Monday, 1 October 2012

A stupid debate.

Another little debate over US English/UK English usages this week.

 I've noticed a few times the boys' little friends telling them off (rather sanctimoniously, I thought) for using the word 'stupid'. "That's a bad word, you mustn't say it," they say.

Now maybe it's just me, but I do use the word "stupid" and think it's fine. "That was a stupid thing to do," I'll fume at one of the boys, if they do something well, stupid, and hurt themselves. I'll say "Stupid woman" in the car, if someone cuts me up (if I don't say something worse). It's a useful word.

I was at a party the other night with some American girlfriends, and this came up. I said I couldn't understand what was wrong with the word stupid. One friend said she would never say it in front of her kids, although she happily admitted saying other swear words in front of them. "It's like saying retarded," she said. But surely, I persisted, "retarded" is much worse, as it actually implies mental disability (and so is doubly un-PC, as it's insulting disabled people too.) I certainly don't use that word, or any of the related words that were popular among kids in the 80s (you know the ones I mean....)..

I asked my friend what word she would use instead of "stupid" when telling off her kids. "I would tell them that is not OK," she replied. Somehow, I don't feel this would have the same force.

Anyway, I looked up stupid and it comes from the Latin verb "stupere", to be numb or to astonish, so it's not an equivalent word to "idiotic" or "dumb" which actually originated from medical conditions. I can't see why it's a bad word. In fact, I'll argue that it's a perfectly good word - perhaps insulting, but it has a definite meaning - much more so than "not OK" which could mean all sorts of things.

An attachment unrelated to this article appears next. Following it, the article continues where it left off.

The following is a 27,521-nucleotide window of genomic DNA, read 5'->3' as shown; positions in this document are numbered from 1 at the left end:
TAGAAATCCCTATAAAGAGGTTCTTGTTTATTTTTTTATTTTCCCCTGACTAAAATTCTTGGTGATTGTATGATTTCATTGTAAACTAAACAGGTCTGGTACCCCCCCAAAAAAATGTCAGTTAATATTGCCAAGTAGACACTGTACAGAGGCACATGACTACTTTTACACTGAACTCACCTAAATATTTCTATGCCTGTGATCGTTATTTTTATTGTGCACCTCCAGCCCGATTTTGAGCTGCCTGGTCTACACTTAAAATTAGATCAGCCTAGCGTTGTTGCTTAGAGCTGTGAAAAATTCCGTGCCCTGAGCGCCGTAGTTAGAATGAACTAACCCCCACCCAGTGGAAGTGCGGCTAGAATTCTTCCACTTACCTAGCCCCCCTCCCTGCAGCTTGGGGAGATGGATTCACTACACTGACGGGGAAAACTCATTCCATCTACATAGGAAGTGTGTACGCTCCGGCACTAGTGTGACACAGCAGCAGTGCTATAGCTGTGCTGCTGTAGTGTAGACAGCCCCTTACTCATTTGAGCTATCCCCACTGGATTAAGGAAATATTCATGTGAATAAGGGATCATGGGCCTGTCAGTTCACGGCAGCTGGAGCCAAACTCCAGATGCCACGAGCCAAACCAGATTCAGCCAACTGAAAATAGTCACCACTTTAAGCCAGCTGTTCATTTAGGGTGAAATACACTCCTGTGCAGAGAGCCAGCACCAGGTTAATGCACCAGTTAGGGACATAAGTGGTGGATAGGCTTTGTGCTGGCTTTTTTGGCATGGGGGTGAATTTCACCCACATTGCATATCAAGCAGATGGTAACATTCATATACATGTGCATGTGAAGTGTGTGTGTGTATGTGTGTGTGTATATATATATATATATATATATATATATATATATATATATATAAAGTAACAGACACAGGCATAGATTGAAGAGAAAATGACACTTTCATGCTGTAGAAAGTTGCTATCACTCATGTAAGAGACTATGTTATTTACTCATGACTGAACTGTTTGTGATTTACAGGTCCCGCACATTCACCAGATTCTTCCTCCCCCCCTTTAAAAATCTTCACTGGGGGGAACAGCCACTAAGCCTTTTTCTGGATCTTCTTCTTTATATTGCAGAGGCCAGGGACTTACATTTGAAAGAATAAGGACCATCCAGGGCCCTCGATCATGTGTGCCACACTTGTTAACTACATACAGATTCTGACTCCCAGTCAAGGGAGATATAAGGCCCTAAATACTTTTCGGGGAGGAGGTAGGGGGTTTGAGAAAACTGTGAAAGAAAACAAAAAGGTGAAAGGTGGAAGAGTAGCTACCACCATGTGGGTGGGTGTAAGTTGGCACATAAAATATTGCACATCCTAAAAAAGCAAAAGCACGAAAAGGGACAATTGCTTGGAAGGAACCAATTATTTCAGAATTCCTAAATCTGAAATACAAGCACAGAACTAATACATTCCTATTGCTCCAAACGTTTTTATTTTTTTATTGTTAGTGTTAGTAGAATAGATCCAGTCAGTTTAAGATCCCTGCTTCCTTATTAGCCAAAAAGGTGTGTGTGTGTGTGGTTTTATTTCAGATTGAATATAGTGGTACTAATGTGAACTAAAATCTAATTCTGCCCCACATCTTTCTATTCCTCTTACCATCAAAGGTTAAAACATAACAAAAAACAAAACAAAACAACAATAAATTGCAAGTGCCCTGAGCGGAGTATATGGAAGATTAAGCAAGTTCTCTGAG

Anyone else like to weigh in? Is stupid a word you use, or has it now become politically incorrect? Or am I just being stupid about this?

21 comments:

About Last Weekend said...

The expression "It's not OK" was one of the things that drove me crazy when I first came to CA, its so passive aggressive undefined and so hard to know what it means. .

The Reluctant Launderer said...

I struggle with this one. Not that I think "stupid" is a bad word - just that my nearly-4 yr old boy uses it with such venom, generally against his 2 yr old sister, that we've decided to ban it completely. Easier said than done - esp when it's such a useful, everyday word. Now everytime I say it (many many times a day) he pipes up: you said the BAD WORD... Give us a few weeks and he'll have found some other way to torment his sister and we'll be trying to reinstate "stupid". I did notice in the US over the summer tho that lots of parents banned various words we'd never consider: Hate, ugly, mean. Apparently these are all "strong" words, and as such not suitable for little mouths. Better however than the "b*llox" my 2 yr old came out with yday...